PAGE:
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    Thank you for the AWS comparison. I couldn't find the solar irradiance on the day of peak consumption but the 53,3 kwh/m2 is the national average for the month of February (so it shouldn't be that far off). As you said, we'd need to know the day when there's the biggest gap between generation and consumption. But this should also apply not to the country in its entirety but to a small area (where a microgrid would operate independently).

    Even though I really want to know the requirements for a 100% solar + battery system, I'm not discarding the need for the grid. This thought started from @jhm idea that roof solar could become baseload power, battery could generate peak load and backup power would come from the grid.
     
  10. Robert.Boston

    Robert.Boston Model S VIN P01536

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    And then there's the issue of what to do with all the excess power on sunny days. Throwing away electricity isn't as simple as it may sound, and the absolute rule is that power generation must equal power consumption + losses (within a very small margin).
     
  11. AudubonB

    AudubonB Mild-mannered Moderator Lord Vetinari*

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    If you go to the smallest and least populated of the Canary Islands, El Hierro, you will find they now are powering almost all their electricity by a wind-water combo. Any excess wind power goes to pump water uphill to a holding lake; when the winds fail the water passes through hydroplants to a downstream holding lake. It works, more or less, pretty well, and the entire system easily could be altered by having PV power substitute for wind power. This would alleviate Rob't B's concerns about excess PV power.

    5 October 2015 BBC link to El Hierro: The greenest island in the world? - BBC News
     
  12. brianman

    brianman Burrito Founder

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    Bitcoin miners and climate control for them.
     
  13. mwulff

    mwulff Member

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    Couldn't you just technically unplug a solar array? Or would that damage the panels in some way? Maybe remote controlled covers to lower production
     
  14. RDoc

    RDoc S85D

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    For some places, like California, running desalination plants might be a good use for the excess power. There are several proven technologies for water storage.
     
  15. ohmman

    ohmman Maximum Plaid Member

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    I don't believe it damages the array. When panels are installed, they are typically left offline for a period of time until they're eventually hooked up to the inverter and eventually (if a grid tied system), tied to the grid. Some places in Hawaii have had panels mounted on their roofs for up to 3 years without being on because the utility told them the grid couldn't handle their production. (That's another story).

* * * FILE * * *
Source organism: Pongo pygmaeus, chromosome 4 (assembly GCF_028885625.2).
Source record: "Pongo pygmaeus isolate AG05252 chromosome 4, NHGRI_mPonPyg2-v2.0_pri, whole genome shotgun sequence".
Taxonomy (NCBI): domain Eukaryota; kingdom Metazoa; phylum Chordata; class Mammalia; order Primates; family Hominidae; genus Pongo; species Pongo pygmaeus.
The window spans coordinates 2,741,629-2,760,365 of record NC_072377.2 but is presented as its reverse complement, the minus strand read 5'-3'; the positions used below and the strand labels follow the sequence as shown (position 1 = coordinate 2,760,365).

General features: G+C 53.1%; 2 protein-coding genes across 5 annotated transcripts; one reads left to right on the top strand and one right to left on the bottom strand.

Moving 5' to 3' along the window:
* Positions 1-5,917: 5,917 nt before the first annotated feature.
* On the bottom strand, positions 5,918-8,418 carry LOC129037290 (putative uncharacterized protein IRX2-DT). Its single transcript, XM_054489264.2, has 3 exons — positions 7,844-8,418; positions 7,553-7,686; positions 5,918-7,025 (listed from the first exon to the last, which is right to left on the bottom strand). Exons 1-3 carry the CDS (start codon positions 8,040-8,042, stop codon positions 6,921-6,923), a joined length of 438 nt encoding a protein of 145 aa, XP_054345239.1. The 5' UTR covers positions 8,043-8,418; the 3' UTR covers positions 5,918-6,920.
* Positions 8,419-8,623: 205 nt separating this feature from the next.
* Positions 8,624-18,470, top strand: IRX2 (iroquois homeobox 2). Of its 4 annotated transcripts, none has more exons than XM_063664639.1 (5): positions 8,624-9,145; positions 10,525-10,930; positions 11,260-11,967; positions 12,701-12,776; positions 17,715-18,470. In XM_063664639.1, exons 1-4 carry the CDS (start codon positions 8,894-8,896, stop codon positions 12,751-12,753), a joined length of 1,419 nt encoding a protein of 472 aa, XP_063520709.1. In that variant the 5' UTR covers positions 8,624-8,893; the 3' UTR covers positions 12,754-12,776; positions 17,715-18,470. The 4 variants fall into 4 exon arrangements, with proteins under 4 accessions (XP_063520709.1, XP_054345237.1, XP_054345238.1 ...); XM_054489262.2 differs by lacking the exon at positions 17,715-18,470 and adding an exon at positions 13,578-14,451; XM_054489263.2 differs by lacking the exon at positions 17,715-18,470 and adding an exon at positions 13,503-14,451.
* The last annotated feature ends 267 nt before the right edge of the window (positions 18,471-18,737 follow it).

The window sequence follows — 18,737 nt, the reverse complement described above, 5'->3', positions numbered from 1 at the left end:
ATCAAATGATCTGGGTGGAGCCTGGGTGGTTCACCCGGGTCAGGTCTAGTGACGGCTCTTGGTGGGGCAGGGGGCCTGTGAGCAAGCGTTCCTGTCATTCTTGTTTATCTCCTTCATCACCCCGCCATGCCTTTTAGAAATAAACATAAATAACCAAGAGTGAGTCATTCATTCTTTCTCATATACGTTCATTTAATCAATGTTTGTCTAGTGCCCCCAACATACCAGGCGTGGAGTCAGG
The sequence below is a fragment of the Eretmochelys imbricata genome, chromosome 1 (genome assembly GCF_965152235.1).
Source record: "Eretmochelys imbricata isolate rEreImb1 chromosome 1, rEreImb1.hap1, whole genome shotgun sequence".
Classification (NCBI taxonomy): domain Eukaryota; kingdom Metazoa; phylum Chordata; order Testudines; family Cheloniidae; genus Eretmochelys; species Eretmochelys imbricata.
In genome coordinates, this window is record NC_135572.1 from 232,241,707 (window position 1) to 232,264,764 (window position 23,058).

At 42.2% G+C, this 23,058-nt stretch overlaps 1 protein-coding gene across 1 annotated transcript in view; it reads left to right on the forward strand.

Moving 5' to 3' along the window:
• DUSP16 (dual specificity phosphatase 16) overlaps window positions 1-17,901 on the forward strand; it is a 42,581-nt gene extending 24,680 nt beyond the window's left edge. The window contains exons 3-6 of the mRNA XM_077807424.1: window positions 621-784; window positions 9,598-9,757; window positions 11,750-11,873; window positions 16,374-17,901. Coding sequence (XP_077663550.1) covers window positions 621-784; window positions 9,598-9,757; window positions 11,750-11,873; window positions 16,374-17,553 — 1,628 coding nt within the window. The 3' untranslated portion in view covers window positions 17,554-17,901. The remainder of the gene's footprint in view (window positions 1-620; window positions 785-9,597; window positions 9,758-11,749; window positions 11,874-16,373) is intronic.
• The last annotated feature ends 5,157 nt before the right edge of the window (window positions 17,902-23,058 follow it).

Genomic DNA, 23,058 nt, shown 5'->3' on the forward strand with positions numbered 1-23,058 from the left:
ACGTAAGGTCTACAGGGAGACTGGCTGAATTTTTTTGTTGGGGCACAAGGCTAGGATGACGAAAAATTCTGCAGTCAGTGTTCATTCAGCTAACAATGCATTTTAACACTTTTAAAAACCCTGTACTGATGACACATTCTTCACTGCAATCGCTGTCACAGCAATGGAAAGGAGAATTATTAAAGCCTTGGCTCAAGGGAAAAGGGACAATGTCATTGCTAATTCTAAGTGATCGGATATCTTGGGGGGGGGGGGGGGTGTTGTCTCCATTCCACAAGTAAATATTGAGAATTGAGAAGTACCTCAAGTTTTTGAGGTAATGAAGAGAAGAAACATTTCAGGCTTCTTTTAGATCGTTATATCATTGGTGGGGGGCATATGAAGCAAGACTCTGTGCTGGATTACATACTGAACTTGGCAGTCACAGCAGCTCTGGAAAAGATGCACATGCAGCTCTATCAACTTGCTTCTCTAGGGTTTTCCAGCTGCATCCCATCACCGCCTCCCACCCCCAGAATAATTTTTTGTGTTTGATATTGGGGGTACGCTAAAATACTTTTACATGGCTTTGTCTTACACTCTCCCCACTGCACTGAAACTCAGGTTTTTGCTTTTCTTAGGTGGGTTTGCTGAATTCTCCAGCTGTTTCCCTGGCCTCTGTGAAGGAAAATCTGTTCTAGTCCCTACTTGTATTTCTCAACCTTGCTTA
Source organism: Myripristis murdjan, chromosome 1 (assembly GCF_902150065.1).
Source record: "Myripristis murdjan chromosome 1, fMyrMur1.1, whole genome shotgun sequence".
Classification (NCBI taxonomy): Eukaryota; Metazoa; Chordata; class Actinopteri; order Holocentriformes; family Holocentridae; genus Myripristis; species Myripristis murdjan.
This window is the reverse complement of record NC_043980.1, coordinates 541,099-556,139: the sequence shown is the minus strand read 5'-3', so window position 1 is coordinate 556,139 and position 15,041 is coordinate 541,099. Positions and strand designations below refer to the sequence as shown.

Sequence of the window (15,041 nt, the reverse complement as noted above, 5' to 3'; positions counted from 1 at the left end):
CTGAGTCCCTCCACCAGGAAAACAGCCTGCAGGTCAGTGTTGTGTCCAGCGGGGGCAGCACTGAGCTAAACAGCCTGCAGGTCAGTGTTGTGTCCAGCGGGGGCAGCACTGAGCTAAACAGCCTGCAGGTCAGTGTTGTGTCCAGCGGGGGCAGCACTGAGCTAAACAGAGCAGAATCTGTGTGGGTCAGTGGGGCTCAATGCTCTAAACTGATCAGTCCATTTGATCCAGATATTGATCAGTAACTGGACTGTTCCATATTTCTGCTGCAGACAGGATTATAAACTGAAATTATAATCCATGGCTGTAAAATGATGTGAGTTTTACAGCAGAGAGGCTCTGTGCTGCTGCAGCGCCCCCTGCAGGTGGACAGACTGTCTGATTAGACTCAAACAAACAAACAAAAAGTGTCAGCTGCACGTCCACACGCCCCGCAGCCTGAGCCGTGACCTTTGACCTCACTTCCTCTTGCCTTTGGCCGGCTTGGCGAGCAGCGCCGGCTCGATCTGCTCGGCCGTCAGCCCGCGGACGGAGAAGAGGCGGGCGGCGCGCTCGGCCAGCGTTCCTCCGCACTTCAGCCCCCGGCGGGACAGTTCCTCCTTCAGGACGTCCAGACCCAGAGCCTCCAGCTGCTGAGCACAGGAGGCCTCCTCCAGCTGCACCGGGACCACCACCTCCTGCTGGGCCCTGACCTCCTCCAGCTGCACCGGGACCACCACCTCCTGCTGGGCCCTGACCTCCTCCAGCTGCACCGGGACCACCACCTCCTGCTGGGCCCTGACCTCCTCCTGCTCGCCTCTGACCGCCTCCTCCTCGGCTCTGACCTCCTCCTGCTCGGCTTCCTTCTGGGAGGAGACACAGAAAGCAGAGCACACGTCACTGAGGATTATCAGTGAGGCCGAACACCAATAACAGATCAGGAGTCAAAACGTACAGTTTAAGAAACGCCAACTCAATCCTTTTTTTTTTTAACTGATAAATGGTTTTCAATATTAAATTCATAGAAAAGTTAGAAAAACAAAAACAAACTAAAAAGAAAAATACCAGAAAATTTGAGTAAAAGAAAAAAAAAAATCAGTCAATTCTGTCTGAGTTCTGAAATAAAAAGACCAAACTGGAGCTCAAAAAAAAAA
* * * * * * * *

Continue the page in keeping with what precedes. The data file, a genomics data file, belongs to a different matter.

I think it would be easy to create a relay system that would take them offline if absolutely necessary, but I think some storage or excess use scenario is a better way to go about things.
     
  16. AntronX

    AntronX Member

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    Interesting exercise.

    According to my napkin calcs, to match cumulative electricity generated in February 2014 in France with solar panels would require 710GW of installed PV capacity costing 852 Billion Euro and would occupy 5920 square kilometers of land or a square 76 kilometers on each side. That's not including any electric storage. Here is what it looks like:

    france_solar_needed.JPG
     
  17. ItsNotAboutTheMoney

    ItsNotAboutTheMoney Active Member

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    Hmm, transport mechanism, I think I have an idea ... :p

    - - - Updated - - -

    How about putting some in the clearance area of the TGV and nukes? :p
     
  18. AntronX

    AntronX Member

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    But then you wouldn't see them from space! :biggrin:
     
  19. 9837264723849

    9837264723849 Member

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    #19 9837264723849, Oct 8, 2015
    Last edited: Oct 8, 2015
    So you get 90 m2 per inhabitant for the whole month (vs. 73.24 m2 for my peak day). What roofing area do you think is already available for each person?

    EDF owns 400 km2 of land (incl. 4.4 km2 of premises), so we get 83.60 m2/pers from AntronX estimation.
    RFF (railway network) owns 1030 km2 of land (incl. 930 km2 of railways) while SNCF (railway company) owns 69 km2 of land (including 9 km2 of premises) (source), so we get 67 m2 per capita. Funky.

    In Metropolitan France, 5.6% of the land is artificialized. That's 37,800 km2 and Antronx's area of PV represents 15,66% of it.
    On this page (no source), it says the area of buildings, roads and parking is 28,974 km2.
     
  20. Robert.Boston

    Robert.Boston Model S VIN P01536

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    Interesting cost estimate -- over $1 billion to replace existing assets that are working reasonably well? That's not a story that sells well with voters. The immediate goal should be to stop building NEW fossil and nuclear plants (except in very particular circumstances). The economics of NEW renewables vs. NEW conventional power is reasonably close, but the economics of NEW renewables vs. operating EXISTING fossil/nuclear is much harder, particularly in the absence of a meaningful carbon charge.